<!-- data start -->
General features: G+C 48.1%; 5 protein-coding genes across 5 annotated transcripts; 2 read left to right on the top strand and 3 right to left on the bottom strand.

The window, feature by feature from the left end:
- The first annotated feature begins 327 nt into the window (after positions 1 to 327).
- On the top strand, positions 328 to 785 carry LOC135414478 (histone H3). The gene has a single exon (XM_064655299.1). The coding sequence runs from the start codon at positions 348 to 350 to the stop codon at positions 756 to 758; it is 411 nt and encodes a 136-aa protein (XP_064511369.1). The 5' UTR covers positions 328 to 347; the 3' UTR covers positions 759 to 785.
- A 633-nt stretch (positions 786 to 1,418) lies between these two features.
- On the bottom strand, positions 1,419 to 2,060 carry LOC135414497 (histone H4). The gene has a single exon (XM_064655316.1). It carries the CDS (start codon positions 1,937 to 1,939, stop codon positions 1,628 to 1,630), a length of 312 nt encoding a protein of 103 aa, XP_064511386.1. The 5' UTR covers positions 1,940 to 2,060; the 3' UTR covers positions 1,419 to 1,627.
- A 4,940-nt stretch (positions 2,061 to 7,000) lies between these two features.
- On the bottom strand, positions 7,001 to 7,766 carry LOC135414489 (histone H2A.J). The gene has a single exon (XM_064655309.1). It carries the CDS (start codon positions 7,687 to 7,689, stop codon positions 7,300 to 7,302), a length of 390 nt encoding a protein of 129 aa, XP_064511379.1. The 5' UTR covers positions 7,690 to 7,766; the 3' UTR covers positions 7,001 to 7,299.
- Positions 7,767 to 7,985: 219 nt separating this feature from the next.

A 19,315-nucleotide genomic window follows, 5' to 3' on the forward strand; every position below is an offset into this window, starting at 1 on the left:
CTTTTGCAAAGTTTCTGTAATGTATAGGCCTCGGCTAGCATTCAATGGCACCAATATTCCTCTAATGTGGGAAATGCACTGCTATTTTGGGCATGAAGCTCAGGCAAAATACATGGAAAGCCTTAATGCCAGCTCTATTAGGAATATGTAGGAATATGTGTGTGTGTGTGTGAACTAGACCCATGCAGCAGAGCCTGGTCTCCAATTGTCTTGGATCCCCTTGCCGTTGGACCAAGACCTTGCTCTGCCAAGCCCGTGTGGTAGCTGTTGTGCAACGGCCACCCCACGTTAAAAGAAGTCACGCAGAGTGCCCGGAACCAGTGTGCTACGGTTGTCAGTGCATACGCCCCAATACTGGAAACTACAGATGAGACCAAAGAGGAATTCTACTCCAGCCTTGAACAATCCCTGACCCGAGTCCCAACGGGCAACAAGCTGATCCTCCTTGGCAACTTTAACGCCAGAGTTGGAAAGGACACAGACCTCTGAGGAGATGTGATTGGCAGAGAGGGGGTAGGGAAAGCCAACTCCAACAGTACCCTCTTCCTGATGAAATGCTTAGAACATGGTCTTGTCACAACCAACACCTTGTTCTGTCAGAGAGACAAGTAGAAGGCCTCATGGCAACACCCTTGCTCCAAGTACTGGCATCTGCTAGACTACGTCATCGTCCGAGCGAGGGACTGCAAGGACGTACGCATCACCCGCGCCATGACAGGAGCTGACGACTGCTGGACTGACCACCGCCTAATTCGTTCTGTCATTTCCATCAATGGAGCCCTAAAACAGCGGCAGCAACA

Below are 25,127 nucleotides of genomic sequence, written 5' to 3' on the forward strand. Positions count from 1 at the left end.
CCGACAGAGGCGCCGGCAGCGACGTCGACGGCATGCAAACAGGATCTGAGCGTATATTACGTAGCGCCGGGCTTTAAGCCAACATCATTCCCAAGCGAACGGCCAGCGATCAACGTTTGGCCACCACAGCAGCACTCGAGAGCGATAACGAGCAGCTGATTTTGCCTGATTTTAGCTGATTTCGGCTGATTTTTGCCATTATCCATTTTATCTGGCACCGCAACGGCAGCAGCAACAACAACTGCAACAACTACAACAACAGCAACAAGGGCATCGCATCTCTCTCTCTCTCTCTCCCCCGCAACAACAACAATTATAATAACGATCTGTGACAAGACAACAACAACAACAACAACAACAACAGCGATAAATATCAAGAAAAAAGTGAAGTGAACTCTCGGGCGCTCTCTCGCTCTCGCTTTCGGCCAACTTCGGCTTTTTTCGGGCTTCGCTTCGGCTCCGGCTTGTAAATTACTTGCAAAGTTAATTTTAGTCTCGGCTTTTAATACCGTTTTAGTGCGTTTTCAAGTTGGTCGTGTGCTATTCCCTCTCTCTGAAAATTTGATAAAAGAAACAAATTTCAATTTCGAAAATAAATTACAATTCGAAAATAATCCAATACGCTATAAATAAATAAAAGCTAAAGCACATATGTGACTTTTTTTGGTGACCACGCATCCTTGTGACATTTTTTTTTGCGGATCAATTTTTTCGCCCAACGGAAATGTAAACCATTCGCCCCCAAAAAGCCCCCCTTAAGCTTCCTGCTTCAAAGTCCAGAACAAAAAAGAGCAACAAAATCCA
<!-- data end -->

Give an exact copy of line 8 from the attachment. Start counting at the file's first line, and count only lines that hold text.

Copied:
- On the bottom strand, positions 7,001 to 7,766 carry LOC135414489 (histone H2A.J). The gene has a single exon (XM_064655309.1). It carries the CDS (start codon positions 7,687 to 7,689, stop codon positions 7,300 to 7,302), a length of 390 nt encoding a protein of 129 aa, XP_064511379.1. The 5' UTR covers positions 7,690 to 7,766; the 3' UTR covers positions 7,001 to 7,299.